No matter who's to blame for this environment, college coaches have accommodated it. "Years ago, if we heard about a kid wanting to transfer, a red flag went up," says Texas Tech coach James Dickey. "Something was wrong. Now, a hundred of us are in line trying to get him." At the same time the top prospects are subjected to media scrutiny with which they're ill-equipped to deal—from recruiting services like Gibbons's to SI, which four years ago anointed Schea Cotton of Lakewood, Calif., as one of the best players in the land after his freshman year in high school, and last summer raised questions about the ACT score of UNLV recruit Lamar Odom, who has been a basketball vagabond ever since. The media are complicit in the process in a way similar to what physicists know as the Heisenberg uncertainty principle: By observing something, you change it.
There are other forces at play, none more deleterious than the shoe companies' conscription of high schoolers as foot soldiers in the sneaker wars. Eight years ago Sonny Vaccaro described the recruiting underworld as "a cesspool, and we start the process." Vaccaro worked for Nike at the time, spreading shoes and cash in the hope of locking up the high school players and coaches who would be the company's next generation of endorsers. Now with Adidas, Vaccaro vies with Nike consultant George Raveling for the next Bryants and Garnetts; and the cesspool has become a huge toxic-waste dump. Few in the game can tell you who JaRon Rush's high school coach is, but most can name his AAU coach: Myron Piggie, a Kansas Citian with few credentials other than a generous cash and merchandise stake from Nike, and a rap sheet with a felony conviction for conspiracy to sell cocaine.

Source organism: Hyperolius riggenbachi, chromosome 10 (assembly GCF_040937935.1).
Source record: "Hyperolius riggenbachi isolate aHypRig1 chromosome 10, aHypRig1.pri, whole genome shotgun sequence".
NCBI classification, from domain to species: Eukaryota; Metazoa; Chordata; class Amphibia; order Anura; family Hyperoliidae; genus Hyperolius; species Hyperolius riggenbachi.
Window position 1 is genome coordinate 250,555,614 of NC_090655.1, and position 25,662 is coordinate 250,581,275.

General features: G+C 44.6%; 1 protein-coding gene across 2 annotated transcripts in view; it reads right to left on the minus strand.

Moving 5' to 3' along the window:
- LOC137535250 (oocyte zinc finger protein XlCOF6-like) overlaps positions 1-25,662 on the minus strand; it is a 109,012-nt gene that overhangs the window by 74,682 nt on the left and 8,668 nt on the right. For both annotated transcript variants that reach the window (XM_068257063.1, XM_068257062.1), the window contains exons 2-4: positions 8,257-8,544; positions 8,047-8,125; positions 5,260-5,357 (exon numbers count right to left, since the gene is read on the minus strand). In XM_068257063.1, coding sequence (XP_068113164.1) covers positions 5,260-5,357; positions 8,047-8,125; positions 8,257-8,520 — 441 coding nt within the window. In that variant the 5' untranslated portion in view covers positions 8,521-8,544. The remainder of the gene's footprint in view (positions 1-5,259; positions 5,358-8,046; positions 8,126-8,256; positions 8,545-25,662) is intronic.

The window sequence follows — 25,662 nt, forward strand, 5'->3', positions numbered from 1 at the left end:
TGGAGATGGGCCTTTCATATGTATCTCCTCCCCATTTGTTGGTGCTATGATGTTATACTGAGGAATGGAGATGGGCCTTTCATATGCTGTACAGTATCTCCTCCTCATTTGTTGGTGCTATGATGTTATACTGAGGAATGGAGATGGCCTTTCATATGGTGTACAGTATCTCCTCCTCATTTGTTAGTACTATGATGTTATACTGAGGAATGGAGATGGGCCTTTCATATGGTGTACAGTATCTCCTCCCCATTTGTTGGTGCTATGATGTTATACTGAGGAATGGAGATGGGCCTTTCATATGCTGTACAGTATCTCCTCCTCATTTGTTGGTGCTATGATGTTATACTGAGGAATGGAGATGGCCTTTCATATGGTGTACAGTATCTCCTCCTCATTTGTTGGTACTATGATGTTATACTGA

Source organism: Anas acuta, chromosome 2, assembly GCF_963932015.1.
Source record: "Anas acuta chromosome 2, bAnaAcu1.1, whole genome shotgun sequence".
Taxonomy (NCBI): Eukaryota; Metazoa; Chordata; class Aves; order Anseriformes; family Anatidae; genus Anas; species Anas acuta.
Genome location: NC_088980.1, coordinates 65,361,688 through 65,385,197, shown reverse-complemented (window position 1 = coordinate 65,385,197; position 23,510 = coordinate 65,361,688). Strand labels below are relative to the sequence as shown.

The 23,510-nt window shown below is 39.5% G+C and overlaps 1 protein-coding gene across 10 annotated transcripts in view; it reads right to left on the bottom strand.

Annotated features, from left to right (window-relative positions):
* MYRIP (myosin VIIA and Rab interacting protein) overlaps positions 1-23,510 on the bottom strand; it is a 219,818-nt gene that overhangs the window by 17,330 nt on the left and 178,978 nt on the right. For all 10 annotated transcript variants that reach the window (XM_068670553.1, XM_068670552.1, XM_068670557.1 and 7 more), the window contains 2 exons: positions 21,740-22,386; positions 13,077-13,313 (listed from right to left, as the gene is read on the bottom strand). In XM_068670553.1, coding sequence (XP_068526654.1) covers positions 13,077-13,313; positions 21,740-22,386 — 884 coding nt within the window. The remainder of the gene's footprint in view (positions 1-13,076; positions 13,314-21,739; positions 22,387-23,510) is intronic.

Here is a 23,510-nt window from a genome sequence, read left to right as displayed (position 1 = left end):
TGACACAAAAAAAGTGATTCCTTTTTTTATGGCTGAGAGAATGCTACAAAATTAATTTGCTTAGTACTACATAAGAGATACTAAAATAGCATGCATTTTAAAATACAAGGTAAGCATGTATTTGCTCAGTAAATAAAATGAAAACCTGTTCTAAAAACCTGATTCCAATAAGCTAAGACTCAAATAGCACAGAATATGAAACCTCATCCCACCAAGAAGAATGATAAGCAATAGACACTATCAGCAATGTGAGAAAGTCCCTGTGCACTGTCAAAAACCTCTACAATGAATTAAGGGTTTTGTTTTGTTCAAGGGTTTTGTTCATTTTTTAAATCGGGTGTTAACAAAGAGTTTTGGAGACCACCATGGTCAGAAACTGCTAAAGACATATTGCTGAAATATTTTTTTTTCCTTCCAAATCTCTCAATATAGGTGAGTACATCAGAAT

It used to be that the high school coach was a reliable educator who could clean up after the bacchanalia of summer camps and travel, but now he's often also a conduit for the shoe companies. Oak Hill Academy, the Mouth of Wilson, Va., prep school that has long been a way station for kids with talent but dodgy academic credentials, is a Nike-sponsored school that so far this season has flown its team to Nike-sponsored tournaments in Oregon and Southern California and has also gone overseas to play in The Netherlands. DerMarr Johnson, a 6'9" junior who's believed to be the most likely high schooler to skip college for the pros, wore Nikes as a freshman at Parkdale High in Riverdale, Md. Now he's a junior at Newport Prep in nearby Kensington, and he wears Adidas. Tyson Chandler, a 7-foot ninth-grader in Southern California, now attends Compton's Dominguez High, a Nike school that is 60 minutes away from his home in San Bernardino. To do so, he sometimes stays with his AAU coach Pat Barrett, a remora who has long attached himself to high school prospects and currently is on the payroll as a consultant to Nike. "Chandler has had every perk imaginable," says Gibbons. "He's been put up and flown all around the country. You think he could possibly have a normal adolescence?"
Pepperdine coach Lorenzo Romar calls it the microwave syndrome. "All kids hear on TV is talk of 'diaper dandies,' " he says. "Guys envision playing on TV and getting to 'the league' as soon as possible. And now the recruiting starts in junior high. High school coaches are telling kids they're going to be 'the man' and promise them shoes and trips when they're 13 years old. They've been recruited for four years before college."